Thursday, March 02, 2006

Cultural Learner


After 16 years of living in Spain, and much reading and reflection on the subject, I can't say I believe I know a whole lot better how to reach Spaniards for Christ than when I came. One thing I think I am learning, though, is that if I am to be used by God in any significant way, it will be through the path of the cross and the path of humility. And that means pain and being humbled.
I'm not advocating just being quiet and accepting the status quo. Sometimes the most humble thing to do is "step up to the plate" and say what needs to be said, without worrying too much about the consequences. If I believe God has given me insight into a particular issue, I am being selfish and a bad steward it I don't share that with others. But I've got to always remember that "while knowledge may make us feel important, it is love that really builds up the church" (1 Cor. 8.1). Attitude is everything.
As North American IMB missionaries in Europe, we hear a lot about things like "postmodernism", "church planting movements", "simple church", etc. And I'm not saying it's bad to read up on these things, and to have opinions. But so many times it is easy to fall into the trap of "I know best what this country needs".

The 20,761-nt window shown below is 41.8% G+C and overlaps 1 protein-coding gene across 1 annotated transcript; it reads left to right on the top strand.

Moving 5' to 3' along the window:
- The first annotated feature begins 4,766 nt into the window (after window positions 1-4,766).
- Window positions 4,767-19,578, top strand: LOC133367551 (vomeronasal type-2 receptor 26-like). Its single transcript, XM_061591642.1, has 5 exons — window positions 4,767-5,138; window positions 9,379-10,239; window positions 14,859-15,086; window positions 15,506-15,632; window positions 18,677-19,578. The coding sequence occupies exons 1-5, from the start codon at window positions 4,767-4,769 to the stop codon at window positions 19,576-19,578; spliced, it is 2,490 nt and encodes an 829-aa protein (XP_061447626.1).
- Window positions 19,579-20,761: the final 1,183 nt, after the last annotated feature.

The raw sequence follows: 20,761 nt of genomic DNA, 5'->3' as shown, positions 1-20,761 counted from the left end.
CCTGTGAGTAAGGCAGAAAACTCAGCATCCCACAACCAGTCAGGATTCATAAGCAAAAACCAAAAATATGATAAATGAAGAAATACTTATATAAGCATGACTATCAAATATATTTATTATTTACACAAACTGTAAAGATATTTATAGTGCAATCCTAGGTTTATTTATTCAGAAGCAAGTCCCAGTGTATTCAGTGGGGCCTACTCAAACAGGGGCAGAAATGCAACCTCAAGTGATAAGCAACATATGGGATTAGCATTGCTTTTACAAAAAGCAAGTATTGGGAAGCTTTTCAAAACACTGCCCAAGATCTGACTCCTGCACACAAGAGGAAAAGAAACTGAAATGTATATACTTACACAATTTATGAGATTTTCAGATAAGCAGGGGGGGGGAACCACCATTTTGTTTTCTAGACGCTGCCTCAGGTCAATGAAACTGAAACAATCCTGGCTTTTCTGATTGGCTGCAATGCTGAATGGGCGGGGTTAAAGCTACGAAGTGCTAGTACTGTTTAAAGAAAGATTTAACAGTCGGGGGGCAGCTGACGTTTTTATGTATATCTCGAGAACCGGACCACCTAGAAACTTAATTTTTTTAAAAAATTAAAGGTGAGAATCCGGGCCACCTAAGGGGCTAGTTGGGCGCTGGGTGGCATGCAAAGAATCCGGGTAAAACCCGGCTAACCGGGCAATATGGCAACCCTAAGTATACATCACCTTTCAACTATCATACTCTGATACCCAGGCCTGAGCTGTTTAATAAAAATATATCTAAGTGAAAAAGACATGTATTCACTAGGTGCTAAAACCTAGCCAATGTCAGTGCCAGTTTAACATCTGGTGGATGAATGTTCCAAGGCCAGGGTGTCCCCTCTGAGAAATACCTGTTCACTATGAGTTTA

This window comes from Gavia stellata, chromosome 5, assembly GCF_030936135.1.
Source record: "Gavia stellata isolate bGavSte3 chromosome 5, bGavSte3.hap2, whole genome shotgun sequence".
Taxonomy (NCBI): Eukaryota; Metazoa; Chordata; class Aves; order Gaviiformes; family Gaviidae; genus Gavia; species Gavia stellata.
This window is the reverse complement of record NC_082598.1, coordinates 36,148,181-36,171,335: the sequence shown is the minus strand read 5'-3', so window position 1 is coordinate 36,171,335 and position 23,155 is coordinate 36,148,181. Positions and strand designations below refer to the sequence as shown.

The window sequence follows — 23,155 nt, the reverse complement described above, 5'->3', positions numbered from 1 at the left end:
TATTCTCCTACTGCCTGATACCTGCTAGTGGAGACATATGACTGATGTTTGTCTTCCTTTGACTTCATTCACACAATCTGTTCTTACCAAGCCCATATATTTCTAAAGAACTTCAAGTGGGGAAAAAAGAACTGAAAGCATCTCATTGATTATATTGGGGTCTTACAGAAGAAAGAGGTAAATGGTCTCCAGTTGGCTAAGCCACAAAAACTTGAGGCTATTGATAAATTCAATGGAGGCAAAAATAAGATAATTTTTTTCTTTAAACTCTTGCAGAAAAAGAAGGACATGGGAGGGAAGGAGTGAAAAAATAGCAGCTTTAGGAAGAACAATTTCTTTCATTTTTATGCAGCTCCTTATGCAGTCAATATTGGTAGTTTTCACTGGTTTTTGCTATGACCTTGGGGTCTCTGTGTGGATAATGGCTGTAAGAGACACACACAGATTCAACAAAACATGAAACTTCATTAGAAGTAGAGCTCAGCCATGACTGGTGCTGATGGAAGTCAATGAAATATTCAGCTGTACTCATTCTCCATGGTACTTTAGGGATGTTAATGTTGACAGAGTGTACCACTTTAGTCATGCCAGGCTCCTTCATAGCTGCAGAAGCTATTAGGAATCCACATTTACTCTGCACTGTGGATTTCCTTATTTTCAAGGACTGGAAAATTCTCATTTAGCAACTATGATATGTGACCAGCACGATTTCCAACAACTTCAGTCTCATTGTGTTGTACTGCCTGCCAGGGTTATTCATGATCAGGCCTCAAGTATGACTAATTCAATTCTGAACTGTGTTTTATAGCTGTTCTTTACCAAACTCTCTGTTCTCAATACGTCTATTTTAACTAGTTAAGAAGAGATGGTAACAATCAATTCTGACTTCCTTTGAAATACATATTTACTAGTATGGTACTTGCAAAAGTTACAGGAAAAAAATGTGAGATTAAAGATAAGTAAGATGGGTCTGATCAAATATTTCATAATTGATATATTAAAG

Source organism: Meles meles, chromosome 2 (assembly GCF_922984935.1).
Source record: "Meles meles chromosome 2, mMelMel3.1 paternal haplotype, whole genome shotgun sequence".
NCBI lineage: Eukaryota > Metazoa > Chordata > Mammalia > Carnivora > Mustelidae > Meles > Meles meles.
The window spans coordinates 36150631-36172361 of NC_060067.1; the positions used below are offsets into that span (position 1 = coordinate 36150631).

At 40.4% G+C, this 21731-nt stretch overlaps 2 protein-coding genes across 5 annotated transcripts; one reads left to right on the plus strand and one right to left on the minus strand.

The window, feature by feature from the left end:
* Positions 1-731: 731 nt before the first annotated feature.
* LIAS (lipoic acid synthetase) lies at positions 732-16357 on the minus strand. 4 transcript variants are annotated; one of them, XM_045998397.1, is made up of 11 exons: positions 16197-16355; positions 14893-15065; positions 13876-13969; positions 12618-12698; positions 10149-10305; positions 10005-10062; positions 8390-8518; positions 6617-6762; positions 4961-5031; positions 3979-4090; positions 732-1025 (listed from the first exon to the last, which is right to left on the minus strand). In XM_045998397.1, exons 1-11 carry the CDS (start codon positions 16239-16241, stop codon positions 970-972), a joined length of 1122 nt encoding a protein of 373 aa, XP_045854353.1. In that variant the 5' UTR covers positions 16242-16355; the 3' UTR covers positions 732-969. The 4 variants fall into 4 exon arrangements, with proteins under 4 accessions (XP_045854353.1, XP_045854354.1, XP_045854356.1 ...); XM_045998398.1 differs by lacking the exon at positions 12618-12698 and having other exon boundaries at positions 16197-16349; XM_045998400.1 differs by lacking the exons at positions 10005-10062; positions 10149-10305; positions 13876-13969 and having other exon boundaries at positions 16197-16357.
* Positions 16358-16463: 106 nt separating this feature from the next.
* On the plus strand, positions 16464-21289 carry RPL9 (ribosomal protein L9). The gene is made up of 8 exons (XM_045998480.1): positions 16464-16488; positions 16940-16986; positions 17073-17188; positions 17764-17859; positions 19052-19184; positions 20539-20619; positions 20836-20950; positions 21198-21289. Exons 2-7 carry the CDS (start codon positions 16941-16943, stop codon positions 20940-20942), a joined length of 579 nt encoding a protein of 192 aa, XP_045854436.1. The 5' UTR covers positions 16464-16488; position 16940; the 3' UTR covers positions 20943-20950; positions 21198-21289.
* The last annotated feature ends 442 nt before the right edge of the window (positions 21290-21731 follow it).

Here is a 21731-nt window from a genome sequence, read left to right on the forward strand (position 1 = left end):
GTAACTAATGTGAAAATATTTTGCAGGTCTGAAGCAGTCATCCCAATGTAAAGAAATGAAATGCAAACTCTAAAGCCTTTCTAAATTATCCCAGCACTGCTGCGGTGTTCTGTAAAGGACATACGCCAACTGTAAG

More and more, I sense God leading me to concentrate on loving each stone, that is, each individual God is using as living stones to build up his spiritual temple (2 Peter 2.5). As a missionary in Spain, I believe this especially means my Spanish brethren. I need to honor and respect them, and do what I can to help each one to occupy the place in the "spiritual wall" that God has assigned them. It also includes my missionary colleagues.
I pray God will give me the grace to continue to see myself as a "cultural learner" and never think I have arrived at the point of being a "cultural expert".

1 comment:

stepchild said...

I'm encouraged by your humility. I totally agree with you about the danger of thinking we've got it all figured out. It seems like we're always reading books on postmodernism and going to conferences on postmodernism. May we never fall into the trap of thinking that labeling and stereotyping people would get them any closer to Jesus!
Thank you.